Another team close to us was also at work on another fantasy series. I was not on that team, thank God, but because we worked in the same office, I had kind of a fly-on-the-wall view of the turmoil and struggle that the other writing team was going through.
They were working on something called THE VR MAN. (VR, at that time, stood for VIRTUAL REALITY. So this was in effect, Singapore’s first superhero series — of a man capable of altering reality)
The team working on VR MAN could not meet their production schedule as they had to completely rewrite the first seven episodes. Somewhere deep in the vault of the local broadcast station, are tapes containing the unseen episodes of the VR MAN, shot in primary colors. It was an epic meltdown disaster never seen again on Singapore television. And resulted in me being asked if I could help by filling in the gap with extra episodes of SHIVER.
Of course, I said yes!
And thus, the fever dream continued, and the writing went on, and we popped out one episode after another until we hit 30, after which I said to myself, this is it.
We have just made history.
The longest anthology series in Singapore.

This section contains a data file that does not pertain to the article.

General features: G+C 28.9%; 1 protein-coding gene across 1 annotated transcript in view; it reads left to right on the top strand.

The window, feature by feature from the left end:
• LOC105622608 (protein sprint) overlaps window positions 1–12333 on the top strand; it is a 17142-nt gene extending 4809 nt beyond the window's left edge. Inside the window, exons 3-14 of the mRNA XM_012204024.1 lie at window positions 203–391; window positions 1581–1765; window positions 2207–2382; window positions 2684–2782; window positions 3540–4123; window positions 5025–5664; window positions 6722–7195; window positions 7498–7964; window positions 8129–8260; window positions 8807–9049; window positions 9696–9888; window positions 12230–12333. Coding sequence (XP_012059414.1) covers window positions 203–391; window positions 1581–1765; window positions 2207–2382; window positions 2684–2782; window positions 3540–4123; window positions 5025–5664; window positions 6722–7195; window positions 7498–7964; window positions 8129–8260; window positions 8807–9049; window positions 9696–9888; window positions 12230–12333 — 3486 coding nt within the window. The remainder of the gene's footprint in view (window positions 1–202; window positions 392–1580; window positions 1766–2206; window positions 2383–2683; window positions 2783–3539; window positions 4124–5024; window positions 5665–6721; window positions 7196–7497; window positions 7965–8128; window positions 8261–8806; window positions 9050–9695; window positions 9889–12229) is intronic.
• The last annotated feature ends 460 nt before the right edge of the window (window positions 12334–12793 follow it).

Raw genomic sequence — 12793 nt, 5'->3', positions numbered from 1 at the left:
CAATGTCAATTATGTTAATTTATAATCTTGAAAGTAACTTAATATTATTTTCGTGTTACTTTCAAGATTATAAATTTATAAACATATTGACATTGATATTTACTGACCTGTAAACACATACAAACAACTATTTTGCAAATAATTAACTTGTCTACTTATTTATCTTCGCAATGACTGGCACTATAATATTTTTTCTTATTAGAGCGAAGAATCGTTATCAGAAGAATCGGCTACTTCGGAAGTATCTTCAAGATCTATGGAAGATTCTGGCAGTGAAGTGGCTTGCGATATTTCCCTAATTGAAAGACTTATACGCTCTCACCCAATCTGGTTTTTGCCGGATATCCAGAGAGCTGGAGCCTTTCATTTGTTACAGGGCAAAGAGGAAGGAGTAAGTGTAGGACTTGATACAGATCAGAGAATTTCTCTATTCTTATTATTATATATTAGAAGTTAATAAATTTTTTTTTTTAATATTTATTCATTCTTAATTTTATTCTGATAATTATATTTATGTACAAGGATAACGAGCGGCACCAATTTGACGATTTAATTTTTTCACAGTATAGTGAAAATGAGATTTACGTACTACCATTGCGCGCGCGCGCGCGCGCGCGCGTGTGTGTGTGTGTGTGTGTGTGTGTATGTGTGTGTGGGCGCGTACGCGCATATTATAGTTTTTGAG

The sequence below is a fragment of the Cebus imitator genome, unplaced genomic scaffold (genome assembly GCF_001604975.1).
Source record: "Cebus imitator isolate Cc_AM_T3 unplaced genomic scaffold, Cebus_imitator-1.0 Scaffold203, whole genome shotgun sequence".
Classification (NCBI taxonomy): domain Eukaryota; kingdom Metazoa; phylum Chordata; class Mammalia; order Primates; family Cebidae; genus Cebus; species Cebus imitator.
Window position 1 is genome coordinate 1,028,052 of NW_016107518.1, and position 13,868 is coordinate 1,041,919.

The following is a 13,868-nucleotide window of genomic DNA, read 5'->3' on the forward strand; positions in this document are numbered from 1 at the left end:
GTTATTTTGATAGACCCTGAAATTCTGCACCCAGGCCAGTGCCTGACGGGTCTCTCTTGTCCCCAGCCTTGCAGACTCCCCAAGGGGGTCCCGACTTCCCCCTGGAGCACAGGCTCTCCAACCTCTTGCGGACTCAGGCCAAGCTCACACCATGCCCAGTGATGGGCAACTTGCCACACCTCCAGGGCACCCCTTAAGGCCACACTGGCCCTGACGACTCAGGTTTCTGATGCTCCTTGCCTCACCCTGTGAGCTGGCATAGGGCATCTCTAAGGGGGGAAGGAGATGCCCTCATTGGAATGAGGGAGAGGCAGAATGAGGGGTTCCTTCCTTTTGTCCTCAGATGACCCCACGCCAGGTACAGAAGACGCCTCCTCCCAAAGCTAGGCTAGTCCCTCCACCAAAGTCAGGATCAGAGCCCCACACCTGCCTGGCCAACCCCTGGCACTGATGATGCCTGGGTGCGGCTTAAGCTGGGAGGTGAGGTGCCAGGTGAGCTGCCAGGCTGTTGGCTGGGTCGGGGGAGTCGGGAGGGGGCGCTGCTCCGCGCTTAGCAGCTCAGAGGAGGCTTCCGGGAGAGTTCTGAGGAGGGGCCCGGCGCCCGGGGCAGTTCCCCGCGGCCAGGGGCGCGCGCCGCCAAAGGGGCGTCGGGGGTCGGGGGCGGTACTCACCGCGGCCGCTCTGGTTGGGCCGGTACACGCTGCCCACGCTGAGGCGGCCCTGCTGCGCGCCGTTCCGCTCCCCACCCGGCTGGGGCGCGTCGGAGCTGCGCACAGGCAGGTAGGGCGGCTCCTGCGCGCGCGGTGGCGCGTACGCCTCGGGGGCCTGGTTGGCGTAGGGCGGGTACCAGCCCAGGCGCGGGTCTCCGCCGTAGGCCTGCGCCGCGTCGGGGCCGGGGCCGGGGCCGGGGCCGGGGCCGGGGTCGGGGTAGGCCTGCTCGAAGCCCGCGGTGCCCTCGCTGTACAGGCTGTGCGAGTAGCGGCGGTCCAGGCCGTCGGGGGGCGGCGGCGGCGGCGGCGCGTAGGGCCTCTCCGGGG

Your job as a head writer and executive producer does not end with the writing. You have to set the context for the public. Lest they think your show is one thing but turns out to be some other thing. I wish network executives would bring back the anthology series in Singapore. I truly believe it is a great way to discover new writers and also allow them to hone their craft with imaginative writing, and it prepares them for writing the more serious grounded drama shows like family dramas and medical dramas. When you write for an anthology series, the only limits are those of the boundaries of your imagination. You are constantly seeking to find a way to talk about an issue, without actually talking about the issue, but instead. telling it through the lens of a genre. Shiver came at a time when whether or not your show was able to get sponsors was still not the deal-breaker. I truly appreciate the experience then. It was the most fun I ever had writing for television. I learned a great deal about writing as well as writing fantasy and horror for local television.
When the only criteria for a show to be approved is whether or not it touches on this dimension, known as the Imagination.